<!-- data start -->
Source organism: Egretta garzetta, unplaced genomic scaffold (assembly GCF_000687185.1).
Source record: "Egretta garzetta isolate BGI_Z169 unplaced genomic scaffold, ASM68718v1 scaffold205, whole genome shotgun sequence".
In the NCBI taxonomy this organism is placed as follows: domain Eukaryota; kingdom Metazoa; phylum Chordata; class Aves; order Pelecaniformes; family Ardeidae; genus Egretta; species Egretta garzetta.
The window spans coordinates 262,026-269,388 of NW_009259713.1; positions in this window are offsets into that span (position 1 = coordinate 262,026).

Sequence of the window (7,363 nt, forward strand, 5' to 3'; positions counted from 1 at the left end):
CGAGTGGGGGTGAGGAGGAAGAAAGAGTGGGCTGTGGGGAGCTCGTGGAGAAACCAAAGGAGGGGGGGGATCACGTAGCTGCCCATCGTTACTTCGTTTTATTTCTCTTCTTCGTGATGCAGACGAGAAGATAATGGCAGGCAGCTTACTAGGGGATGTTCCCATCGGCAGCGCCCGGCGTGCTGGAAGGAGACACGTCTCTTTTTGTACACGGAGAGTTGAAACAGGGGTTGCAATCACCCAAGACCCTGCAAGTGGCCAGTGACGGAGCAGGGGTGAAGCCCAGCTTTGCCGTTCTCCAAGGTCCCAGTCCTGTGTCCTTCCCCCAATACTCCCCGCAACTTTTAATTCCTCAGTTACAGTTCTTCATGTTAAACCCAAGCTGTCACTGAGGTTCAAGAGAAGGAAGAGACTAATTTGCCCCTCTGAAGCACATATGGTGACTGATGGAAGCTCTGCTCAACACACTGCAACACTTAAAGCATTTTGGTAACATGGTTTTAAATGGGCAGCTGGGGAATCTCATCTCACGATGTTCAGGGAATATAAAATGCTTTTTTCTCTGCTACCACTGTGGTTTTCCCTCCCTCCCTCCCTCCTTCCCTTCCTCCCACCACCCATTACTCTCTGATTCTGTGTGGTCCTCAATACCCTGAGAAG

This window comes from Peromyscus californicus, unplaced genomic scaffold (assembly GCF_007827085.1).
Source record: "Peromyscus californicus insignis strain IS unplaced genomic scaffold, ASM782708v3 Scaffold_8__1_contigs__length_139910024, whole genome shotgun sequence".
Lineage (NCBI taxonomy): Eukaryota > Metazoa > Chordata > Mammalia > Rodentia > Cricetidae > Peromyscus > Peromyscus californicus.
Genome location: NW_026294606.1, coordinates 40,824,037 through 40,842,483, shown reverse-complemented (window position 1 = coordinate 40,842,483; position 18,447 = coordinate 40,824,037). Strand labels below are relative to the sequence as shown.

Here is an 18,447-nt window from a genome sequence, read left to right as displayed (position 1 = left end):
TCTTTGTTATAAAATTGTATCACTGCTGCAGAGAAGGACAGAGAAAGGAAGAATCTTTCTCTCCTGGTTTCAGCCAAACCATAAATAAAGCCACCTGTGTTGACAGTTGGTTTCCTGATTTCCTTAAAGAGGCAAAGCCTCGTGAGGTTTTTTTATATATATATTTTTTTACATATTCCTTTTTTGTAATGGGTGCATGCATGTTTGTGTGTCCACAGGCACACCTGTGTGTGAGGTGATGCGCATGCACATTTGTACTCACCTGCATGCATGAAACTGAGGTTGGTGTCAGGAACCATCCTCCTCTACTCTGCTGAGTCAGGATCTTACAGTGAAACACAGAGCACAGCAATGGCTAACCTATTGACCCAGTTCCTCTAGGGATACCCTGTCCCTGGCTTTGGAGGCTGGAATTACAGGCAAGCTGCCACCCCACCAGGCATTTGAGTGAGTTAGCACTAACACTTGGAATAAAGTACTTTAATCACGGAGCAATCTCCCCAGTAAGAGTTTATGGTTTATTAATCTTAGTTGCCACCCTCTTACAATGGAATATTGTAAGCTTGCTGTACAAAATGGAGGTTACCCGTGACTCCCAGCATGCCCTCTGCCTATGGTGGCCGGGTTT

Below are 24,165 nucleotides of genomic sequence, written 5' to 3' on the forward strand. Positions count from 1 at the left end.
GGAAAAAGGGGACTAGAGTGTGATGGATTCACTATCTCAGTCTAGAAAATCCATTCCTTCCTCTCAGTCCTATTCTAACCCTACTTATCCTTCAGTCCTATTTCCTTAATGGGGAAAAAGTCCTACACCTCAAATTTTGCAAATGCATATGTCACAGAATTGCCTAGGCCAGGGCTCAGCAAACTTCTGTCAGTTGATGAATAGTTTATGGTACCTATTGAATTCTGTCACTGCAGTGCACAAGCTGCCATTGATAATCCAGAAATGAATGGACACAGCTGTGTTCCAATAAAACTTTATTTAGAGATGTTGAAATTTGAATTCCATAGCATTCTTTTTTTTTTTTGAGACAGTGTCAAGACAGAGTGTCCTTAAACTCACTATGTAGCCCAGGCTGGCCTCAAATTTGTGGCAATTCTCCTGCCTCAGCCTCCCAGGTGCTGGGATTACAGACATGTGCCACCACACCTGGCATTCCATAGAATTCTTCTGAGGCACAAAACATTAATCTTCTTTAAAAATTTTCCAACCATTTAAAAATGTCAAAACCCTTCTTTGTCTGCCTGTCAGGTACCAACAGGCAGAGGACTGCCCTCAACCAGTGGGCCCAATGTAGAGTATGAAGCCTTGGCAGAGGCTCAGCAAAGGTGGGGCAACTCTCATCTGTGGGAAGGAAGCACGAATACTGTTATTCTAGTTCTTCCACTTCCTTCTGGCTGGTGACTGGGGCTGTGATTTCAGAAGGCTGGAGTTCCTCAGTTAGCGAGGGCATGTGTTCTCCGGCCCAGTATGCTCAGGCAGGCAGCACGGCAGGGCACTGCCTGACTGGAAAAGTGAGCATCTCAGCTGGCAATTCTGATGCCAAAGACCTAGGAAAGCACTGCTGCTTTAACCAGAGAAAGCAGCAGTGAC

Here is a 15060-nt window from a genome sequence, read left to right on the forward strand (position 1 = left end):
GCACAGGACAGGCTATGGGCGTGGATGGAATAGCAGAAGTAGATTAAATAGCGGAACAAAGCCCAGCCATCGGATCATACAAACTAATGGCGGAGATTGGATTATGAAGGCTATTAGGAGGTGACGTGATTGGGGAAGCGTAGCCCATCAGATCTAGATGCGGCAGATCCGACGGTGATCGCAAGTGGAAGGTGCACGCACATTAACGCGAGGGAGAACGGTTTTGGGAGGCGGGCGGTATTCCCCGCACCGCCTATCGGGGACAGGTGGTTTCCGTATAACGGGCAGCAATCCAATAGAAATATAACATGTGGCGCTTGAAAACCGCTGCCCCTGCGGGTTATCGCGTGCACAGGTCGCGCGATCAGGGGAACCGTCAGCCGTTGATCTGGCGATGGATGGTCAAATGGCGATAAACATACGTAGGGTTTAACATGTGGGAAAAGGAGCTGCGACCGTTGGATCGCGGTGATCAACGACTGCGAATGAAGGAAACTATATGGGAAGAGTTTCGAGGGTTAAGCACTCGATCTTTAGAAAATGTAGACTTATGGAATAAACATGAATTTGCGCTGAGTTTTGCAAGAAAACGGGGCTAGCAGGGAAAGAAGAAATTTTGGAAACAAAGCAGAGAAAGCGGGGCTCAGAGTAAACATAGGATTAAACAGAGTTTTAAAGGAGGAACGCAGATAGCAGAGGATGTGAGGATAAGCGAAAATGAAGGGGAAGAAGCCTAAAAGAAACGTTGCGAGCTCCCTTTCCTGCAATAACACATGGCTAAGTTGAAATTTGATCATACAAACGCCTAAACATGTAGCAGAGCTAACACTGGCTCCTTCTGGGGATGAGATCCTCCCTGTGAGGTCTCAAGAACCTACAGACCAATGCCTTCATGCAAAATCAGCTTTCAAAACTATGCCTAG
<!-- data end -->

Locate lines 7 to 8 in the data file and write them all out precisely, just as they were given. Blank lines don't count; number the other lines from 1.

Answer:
This window comes from Peromyscus californicus, unplaced genomic scaffold (assembly GCF_007827085.1).
Source record: "Peromyscus californicus insignis strain IS unplaced genomic scaffold, ASM782708v3 Scaffold_8__1_contigs__length_139910024, whole genome shotgun sequence".